I hope this adds a little value at least to this post.
 
Nov 15, 2009 6:01 pm

CFP83

Good post, thanks.
When you sit down with a prospect for the first time, are you sitting there with a legal pad, or do you use questionnaire's or any other tools.
Other than the basic questions, like where do you want to be in 10 years, what kind of retirement are you looking for and have you thought about how much you will need to achieve it, etc, are there any other questions that stand out in your mind that you ask, which mighyt be less obvious, but just as important?
Nov 15, 2009 7:55 pm

Sportsfreak, your question isn't addressed to me, but that's never stopped me. 


As an advisor, I think that a questionairre is pretty necessay.   It's just that with experience comes a memorization of what needs to be asked, so the questionairre can become a blank piece of paper. 
Nov 15, 2009 9:29 pm
anonymous:

Sportsfreak, your question isn't addressed to me, but that's never stopped me. 


As an advisor, I think that a questionairre is pretty necessay.   It's just that with experience comes a memorization of what needs to be asked, so the questionairre can become a blank piece of paper. 



I think you need to be careful about not having a paper factfinder.  I saw a presentation on factfinding by a guy at our company on the East Coast, he's an MDRT Court of the Table Producer and he said he always uses some sort of written fact-finder, not because he needs to, but because he found that when he didn't prospects were concerned he didn't have a process.

I would encourage everyone to use a written fact finder, especially if you're a younger <40  advisor.

Nov 15, 2009 9:49 pm
BerkshireBull:
anonymous:

Sportsfreak, your question isn't addressed to me, but that's never stopped me. 


As an advisor, I think that a questionairre is pretty necessay.   It's just that with experience comes a memorization of what needs to be asked, so the questionairre can become a blank piece of paper. 



I think you need to be careful about not having a paper factfinder.  I saw a presentation on factfinding by a guy at our company on the East Coast, he's an MDRT Court of the Table Producer and he said he always uses some sort of written fact-finder, not because he needs to, but because he found that when he didn't prospects were concerned he didn't have a process.

I would encourage everyone to use a written fact finder, especially if you're a younger <40  advisor.

Very good points. IBut have always had a hard time using a fact finder, or questionairre, that didnt put me in a position of feeling like i am interrogating a prospect.
Does anyone have a fact finder that they are comfortable with that they would be willing to post, or PM?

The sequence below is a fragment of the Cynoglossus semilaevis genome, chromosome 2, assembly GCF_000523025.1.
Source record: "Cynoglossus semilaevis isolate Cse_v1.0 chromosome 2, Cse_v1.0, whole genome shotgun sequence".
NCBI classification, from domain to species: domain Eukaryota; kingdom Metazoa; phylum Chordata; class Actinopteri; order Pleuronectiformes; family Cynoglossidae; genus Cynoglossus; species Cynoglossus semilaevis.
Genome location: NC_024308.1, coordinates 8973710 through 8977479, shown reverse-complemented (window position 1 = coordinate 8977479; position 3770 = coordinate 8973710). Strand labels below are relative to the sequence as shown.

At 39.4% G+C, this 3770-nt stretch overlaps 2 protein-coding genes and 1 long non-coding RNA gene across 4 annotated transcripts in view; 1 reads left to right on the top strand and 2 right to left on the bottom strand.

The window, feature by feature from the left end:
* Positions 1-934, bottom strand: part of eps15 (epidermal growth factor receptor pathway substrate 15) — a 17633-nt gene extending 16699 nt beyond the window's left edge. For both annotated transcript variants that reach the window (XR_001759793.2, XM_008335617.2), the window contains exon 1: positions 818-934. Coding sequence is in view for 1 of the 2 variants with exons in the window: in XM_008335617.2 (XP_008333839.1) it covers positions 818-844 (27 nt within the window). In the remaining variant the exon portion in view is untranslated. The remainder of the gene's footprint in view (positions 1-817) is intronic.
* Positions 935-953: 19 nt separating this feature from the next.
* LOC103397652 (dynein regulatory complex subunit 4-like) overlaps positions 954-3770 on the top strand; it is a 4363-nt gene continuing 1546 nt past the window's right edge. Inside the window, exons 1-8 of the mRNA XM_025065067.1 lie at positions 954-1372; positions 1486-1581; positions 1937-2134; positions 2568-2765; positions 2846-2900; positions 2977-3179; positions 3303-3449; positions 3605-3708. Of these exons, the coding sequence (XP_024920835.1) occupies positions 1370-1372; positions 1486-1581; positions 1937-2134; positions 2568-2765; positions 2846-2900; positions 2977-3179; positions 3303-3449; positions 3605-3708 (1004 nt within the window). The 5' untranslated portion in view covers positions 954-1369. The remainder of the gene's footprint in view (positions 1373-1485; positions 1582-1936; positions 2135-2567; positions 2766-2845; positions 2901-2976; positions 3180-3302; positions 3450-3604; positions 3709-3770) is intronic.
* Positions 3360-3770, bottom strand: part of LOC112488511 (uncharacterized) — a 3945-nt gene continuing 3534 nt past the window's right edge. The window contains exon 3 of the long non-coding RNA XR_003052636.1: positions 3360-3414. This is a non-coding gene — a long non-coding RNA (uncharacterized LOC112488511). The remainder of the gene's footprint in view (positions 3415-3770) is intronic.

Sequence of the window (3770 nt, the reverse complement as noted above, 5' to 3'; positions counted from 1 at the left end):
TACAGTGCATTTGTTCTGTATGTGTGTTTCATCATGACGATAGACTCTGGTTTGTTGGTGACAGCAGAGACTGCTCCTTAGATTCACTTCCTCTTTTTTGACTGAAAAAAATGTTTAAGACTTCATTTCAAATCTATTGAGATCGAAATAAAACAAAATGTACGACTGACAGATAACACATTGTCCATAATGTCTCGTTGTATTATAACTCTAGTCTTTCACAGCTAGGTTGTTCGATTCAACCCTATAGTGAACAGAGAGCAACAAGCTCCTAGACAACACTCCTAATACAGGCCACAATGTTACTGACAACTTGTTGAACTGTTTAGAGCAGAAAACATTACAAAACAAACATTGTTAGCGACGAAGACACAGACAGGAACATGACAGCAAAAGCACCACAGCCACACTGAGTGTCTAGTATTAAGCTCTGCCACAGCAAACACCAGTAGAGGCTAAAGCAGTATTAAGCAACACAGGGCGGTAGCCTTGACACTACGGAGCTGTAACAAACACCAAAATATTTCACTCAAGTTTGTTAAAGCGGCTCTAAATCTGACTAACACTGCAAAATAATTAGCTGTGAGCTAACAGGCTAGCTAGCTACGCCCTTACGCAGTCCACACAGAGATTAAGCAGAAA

Nov 15, 2009 9:56 pm

The client fills out the questionnaire before they get to me. I'll dig a little deeper once I meet with them.

Nov 15, 2009 10:28 pm

I have a cliffsnotes version I made from the Checklist our clients fill out before the data gathering meeting. I print it off front and back of two pages. I tried to post it but it takes up too much room and will not format correctly. I will try to PM it to you.

Nov 16, 2009 6:26 am
BerkshireBull:
anonymous:

Sportsfreak, your question isn't addressed to me, but that's never stopped me. 


As an advisor, I think that a questionairre is pretty necessay.   It's just that with experience comes a memorization of what needs to be asked, so the questionairre can become a blank piece of paper. 



I think you need to be careful about not having a paper factfinder.  I saw a presentation on factfinding by a guy at our company on the East Coast, he's an MDRT Court of the Table Producer and he said he always uses some sort of written fact-finder, not because he needs to, but because he found that when he didn't prospects were concerned he didn't have a process.

I would encourage everyone to use a written fact finder, especially if you're a younger <40  advisor.


The clients will be concerned about a lack of process if you don't tell them your process.  It has nothing to do whether the  fatct finder has questions pre-printed on it.
Nov 16, 2009 6:28 am

The problem with most fact finder questionairre's is that they focus on facts.  At the very least, one needs to focus on goals first and then circle back to get the facts.

Nov 16, 2009 7:37 am

Exactly anon.  To me, the fact finder give you a place to start.  Kind of a snapshot of where they are. It doesn't tell you where they want to go.

More often than not, they don't.  You must dig deeper to find not only the "what", but the "why".  They don't understand the why.  Once you get them to articulate it, it works so much better.

It's a pain in the neck, but it works.  Can't wait till I don't have to deal with clients anymore.